“Since the MCF, UMFCCI and [Norwegian telecoms company] Telenor are still objecting to the cyber law, they amended this law so they could use it to oppress,” he said.
He added that the Electronic Transactions Law was originally introduced to facilitate the development of communications technologies and enable the verification of digital records and other data, not to deal with cybercrimes.
Htike Htike Aung, the executive director of Myanmar ICT for Development Organization (MIDO), agreed that the amendments had little to do with the law’s intended purpose.
“The additional clauses under section 38 are exactly the same as provisions described in the cybersecurity bill. The law itself was supposed to make eCommerce and online transactions secure, but the amendments are just there to put whatever they want into law,” she said.
“A military regime that came to power by committing a coup has no authority to enact a law, so any laws they make will be unacceptable, since their legitimacy remains questionable. Therefore, we didn’t accept the cybersecurity bill,” she added.
A warning to the press
Even before the amendments were introduced, the newly installed regime put the media on notice that its already very limited freedoms were not to be taken for granted.
The first sign of trouble came on February 2, the day after the coup, when a number of freelance journalists in Pathein, the capital of Ayeyarwady region, were summoned by police and warned about their activities.
Nearly two weeks later, when soldiers fired on protesters in Myitkyina on February 15, they also rounded up five journalists who witnessed the incident. They were released the next day, but the message was clear: members of the press are also in the army’s sights.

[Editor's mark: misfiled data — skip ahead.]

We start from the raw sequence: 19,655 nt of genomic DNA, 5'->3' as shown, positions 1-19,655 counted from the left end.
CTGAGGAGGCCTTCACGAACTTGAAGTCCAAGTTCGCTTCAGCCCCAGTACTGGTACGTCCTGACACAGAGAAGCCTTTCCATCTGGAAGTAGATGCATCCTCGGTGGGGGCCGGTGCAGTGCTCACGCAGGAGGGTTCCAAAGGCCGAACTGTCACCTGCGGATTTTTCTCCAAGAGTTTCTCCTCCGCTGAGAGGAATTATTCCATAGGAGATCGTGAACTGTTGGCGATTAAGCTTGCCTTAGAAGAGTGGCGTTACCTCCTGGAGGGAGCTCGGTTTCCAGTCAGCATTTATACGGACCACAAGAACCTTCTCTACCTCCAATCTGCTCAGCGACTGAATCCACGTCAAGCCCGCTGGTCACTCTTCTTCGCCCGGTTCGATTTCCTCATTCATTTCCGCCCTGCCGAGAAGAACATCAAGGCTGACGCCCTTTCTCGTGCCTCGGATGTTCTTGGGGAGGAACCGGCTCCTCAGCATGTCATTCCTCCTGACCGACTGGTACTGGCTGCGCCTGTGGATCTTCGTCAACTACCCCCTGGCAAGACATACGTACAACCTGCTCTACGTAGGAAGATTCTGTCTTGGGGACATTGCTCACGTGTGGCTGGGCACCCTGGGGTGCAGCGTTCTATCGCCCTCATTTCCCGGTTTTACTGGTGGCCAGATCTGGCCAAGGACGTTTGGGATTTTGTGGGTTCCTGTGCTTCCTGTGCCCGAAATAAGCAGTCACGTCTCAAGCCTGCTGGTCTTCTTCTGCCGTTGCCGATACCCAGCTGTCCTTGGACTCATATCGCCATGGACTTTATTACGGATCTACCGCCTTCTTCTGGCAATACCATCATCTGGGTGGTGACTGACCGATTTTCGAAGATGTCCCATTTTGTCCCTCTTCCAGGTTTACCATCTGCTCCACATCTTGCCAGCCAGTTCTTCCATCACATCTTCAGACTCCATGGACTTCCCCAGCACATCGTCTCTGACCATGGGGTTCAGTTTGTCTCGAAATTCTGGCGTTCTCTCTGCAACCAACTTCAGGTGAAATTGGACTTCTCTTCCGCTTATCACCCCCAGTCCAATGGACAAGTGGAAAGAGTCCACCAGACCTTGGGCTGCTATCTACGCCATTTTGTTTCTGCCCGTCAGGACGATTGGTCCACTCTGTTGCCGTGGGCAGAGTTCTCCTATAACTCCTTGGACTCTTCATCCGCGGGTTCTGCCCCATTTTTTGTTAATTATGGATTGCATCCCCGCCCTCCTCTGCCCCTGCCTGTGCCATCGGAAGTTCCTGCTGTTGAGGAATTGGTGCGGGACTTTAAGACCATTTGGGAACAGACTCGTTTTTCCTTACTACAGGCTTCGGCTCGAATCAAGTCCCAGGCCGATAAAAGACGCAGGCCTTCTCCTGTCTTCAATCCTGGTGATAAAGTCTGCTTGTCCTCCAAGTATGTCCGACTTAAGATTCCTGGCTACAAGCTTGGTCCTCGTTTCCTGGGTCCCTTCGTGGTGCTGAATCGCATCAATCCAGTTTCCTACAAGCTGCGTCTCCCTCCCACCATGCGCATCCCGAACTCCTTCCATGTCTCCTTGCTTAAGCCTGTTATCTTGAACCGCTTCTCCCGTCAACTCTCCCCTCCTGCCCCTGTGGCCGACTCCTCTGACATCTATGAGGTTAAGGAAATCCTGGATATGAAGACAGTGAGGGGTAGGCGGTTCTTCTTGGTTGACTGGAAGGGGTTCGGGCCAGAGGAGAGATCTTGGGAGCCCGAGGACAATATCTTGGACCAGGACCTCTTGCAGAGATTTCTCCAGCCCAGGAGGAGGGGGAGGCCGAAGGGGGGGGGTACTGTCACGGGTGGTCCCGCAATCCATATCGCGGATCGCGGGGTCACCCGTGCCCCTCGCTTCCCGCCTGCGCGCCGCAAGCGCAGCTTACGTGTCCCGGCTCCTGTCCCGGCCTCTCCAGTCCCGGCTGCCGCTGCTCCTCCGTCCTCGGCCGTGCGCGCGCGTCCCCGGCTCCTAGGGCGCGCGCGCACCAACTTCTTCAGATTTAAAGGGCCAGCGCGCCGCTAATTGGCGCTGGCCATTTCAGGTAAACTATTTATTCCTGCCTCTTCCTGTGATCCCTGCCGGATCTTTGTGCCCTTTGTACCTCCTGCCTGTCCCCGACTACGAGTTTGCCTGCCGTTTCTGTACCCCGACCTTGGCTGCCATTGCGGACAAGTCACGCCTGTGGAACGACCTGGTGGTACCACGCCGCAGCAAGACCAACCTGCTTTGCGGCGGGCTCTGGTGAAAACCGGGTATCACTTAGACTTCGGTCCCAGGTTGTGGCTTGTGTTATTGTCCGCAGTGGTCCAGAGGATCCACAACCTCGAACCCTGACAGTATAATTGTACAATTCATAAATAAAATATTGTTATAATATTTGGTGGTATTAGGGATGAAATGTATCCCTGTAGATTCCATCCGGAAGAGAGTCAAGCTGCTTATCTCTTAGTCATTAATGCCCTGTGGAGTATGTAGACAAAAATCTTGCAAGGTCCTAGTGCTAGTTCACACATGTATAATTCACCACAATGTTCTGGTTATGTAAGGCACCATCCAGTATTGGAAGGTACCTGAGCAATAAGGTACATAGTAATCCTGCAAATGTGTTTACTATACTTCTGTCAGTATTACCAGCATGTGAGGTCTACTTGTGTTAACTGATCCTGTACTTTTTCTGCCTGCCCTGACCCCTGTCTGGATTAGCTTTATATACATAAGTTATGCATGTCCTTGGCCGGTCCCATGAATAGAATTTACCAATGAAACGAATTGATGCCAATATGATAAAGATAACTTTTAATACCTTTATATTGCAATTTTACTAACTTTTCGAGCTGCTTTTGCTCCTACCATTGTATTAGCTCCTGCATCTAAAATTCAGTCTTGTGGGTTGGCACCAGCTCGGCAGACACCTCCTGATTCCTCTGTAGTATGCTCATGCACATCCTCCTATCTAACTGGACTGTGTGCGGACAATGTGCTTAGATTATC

Although journalists in Myanmar already faced restrictions that could easily land them in prison, the latest changes are making the country’s media terrain even more treacherous to navigate.
“I can’t accept a law that’s like a rubber loop that can be opened and closed at will to impose control,” said Htet Naing Zaw, a Naypyitaw-based senior reporter for The Irrawaddy, a local news outlet.
“Not only as a journalist, but also as a citizen, I cannot accept such a law that could restrict the right to information of the people,” he added.
Others in the profession also expressed concern with the wider repercussions of the amendments, but noted that they were especially troubling for those in the business of keeping the public informed.
“The amendments seem particularly concerning for the media, as they would introduce heavy penalties for anyone who distributes news that causes panic or defames the government,” said Thomas Kean, the editor-in-chief of Frontier Myanmar magazine.
Noting that Myanmar already has several laws that include defamation and others, like the Telecommunications Law, that restrict freedom of expression, Kean suggested that the country should be trying to introduce further reforms, not more restrictions.
“Instead of adding more problematic laws, it should focus on reforming the framework for freedom of expression both online and offline,” he said.
For Myanmar’s journalists, who are well acquainted with the mindset of the country’s military rulers, none of this comes as a surprise. For some, like Ye Naing Moe, the founder of the Yangon Journalism School (YJS), the coup automatically marked the end of all basic freedoms, including freedom of expression.
But that doesn’t mean that journalism is dead in Myanmar; on the contrary, those who practice this profession will now be more determined than ever to make their mark as they resist a return to darker days by covering the coup as accurately as they can.
“Any law or order enacted or amended by the military won’t be able to change the mentality of the journalists. Because we, the journalists, know what is true,” said Ye Naing Moe.